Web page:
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Ricky Rahim

A construction company has been ordered to pay almost $300,000 in compensation to an employee who was seriously injured in a truck crash due to faulty brakes.

In a judgement delivered yesterday via email due to the Judiciary’s ongoing precautions due to the COVID-19 pandemic, High Court Judge Ricky Rahim ordered Apan Construction Company Ltd to pay the compensation to Kirk Reece as he ruled that it (the company) had been negligent.

“There is also evidence that the employer knew that the truck was presenting significant problems but it nonetheless permitted the claimant to use it in the course of his employment when it should have been withdrawn from service,” Rahim said.

Rahim was initially considering a total of $420,000 in general and special damages for Reece but decided to reduce it by 30 per cent as he ruled that he (Reece) contributed to his injuries by agreeing to drive the faulty truck and by failing to take necessary precautions while driving it.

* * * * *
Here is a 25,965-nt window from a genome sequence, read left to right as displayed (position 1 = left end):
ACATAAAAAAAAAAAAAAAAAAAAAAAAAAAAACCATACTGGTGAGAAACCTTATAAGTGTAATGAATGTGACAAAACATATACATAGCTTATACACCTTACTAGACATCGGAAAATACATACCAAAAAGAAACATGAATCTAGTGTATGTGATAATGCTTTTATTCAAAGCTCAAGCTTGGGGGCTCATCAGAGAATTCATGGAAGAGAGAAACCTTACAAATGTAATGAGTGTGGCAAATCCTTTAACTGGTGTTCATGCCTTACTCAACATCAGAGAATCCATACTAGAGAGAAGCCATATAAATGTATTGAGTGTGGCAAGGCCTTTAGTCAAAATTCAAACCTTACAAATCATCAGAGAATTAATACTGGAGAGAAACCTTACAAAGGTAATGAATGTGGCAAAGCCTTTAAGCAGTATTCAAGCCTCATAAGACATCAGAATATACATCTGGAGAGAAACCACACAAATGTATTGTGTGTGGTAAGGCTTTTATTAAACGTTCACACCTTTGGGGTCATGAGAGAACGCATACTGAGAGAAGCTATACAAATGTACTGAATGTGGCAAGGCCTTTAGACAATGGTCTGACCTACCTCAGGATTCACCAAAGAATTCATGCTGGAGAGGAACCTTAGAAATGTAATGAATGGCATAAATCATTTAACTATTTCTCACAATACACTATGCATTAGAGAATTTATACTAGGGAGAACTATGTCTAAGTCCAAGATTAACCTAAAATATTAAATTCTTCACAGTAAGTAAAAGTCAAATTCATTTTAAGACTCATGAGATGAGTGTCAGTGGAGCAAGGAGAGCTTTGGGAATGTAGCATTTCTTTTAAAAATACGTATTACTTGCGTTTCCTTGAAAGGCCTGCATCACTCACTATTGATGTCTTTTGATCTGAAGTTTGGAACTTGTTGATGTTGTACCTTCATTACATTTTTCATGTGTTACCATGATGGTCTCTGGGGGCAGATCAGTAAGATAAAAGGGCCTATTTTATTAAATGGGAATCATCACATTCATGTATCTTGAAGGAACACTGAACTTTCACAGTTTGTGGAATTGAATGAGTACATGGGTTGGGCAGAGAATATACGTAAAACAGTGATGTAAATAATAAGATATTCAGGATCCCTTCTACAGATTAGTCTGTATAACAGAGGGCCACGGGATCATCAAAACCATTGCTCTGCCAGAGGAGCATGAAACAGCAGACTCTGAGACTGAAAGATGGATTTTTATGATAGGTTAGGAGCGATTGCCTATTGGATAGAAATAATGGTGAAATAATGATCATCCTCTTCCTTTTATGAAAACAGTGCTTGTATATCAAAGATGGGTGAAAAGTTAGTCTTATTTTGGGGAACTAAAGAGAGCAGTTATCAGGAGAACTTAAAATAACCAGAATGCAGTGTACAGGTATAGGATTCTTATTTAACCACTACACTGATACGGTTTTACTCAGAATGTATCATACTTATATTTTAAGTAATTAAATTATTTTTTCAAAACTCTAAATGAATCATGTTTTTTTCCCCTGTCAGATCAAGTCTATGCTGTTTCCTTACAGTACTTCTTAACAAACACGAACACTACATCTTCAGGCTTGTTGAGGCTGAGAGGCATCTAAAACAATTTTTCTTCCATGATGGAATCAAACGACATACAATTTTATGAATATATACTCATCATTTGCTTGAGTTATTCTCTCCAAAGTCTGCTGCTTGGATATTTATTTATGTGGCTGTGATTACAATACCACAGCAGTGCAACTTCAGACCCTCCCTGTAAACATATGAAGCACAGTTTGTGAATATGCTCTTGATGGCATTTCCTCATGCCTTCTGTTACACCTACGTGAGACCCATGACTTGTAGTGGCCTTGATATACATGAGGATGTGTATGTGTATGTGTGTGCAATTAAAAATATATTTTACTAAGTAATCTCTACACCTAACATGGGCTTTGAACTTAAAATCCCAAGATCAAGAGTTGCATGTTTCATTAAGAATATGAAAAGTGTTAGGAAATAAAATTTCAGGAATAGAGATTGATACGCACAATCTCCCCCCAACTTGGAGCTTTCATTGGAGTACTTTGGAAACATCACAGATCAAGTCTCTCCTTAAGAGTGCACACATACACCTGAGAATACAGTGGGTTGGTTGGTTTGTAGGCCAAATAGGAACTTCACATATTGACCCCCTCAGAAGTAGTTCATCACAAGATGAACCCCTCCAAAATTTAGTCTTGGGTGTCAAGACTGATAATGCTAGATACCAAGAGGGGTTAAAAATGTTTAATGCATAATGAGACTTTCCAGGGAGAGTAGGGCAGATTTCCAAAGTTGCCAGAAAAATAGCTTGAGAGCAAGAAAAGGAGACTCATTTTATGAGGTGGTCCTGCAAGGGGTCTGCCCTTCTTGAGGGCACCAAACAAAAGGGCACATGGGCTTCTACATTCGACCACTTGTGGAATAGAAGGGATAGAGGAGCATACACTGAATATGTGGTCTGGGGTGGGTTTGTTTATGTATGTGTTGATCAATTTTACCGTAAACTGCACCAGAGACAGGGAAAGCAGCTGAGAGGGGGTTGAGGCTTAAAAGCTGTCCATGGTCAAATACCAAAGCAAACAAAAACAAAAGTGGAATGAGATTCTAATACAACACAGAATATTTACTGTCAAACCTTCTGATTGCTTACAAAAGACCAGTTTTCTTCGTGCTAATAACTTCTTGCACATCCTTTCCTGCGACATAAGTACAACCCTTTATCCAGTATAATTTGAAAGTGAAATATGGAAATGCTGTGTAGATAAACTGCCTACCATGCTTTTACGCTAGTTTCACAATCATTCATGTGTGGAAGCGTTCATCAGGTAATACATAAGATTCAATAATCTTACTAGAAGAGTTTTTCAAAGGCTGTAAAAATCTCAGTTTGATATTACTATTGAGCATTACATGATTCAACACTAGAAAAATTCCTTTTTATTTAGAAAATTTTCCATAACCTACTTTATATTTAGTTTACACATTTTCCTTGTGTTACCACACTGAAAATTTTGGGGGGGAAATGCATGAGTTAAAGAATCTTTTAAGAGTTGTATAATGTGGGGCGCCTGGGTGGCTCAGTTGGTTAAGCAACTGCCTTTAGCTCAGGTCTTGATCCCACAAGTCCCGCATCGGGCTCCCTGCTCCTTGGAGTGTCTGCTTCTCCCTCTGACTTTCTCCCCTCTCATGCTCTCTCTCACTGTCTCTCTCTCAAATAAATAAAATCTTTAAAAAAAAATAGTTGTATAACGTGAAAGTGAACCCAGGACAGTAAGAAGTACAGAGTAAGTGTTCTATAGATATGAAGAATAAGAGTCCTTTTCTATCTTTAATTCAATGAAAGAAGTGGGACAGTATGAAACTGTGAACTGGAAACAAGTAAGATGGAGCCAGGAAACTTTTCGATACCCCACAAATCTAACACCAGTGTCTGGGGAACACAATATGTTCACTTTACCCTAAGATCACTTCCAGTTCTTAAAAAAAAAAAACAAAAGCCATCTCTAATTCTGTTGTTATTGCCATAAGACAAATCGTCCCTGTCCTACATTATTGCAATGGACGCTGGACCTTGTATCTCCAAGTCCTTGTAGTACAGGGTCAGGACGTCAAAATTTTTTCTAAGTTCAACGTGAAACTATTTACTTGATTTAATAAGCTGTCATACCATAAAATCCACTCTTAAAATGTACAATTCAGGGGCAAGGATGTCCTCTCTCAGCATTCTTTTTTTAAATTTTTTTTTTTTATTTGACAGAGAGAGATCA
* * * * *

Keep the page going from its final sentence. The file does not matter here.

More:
“The irony is that in so doing, the claimant was attempting although in a misguided manner to get his employer’s work done. That ambition is admirable but it appeared to be a vaulting ambition which over-leapt itself,” Rahim said.

According to the evidence in case, the accident occurred on February 8, 2017, while Reece’s employer was performing work on a site owned by Baroid Trinidad Services Limited.

Reece, a multi-skilled operator/driver, was descending a hill when the brakes on the truck failed. Reece jumped out of the cab of the truck before it crashed and sustained injuries to his leg and hip.

Reece underwent surgery and steel was inserted into his right leg. Reece was forced to miss almost eight months of work as he attended an orthopaedic clinic.

In its defence, the company claimed that Reece was responsible as he should not have operated the truck knowing that it was faulty and also failed to adhere to proper procedures in operating it.

Reece also sued Baroid Trinidad Services but his claim was rejected by Rahim, who noted that there was no evidence that it knew about the mechanical issues in its contractor’s truck and could not take reasonable steps to mitigate against such danger.

As part of his judgement in the case, Rahim ordered Apan Construction to pay the legal fees Reece and Baroid Trinidad Services incurred in pursuing and defending the lawsuit.

Apan Construction was represented by Justin Junkere while Raphael Ajodha represented Baroid.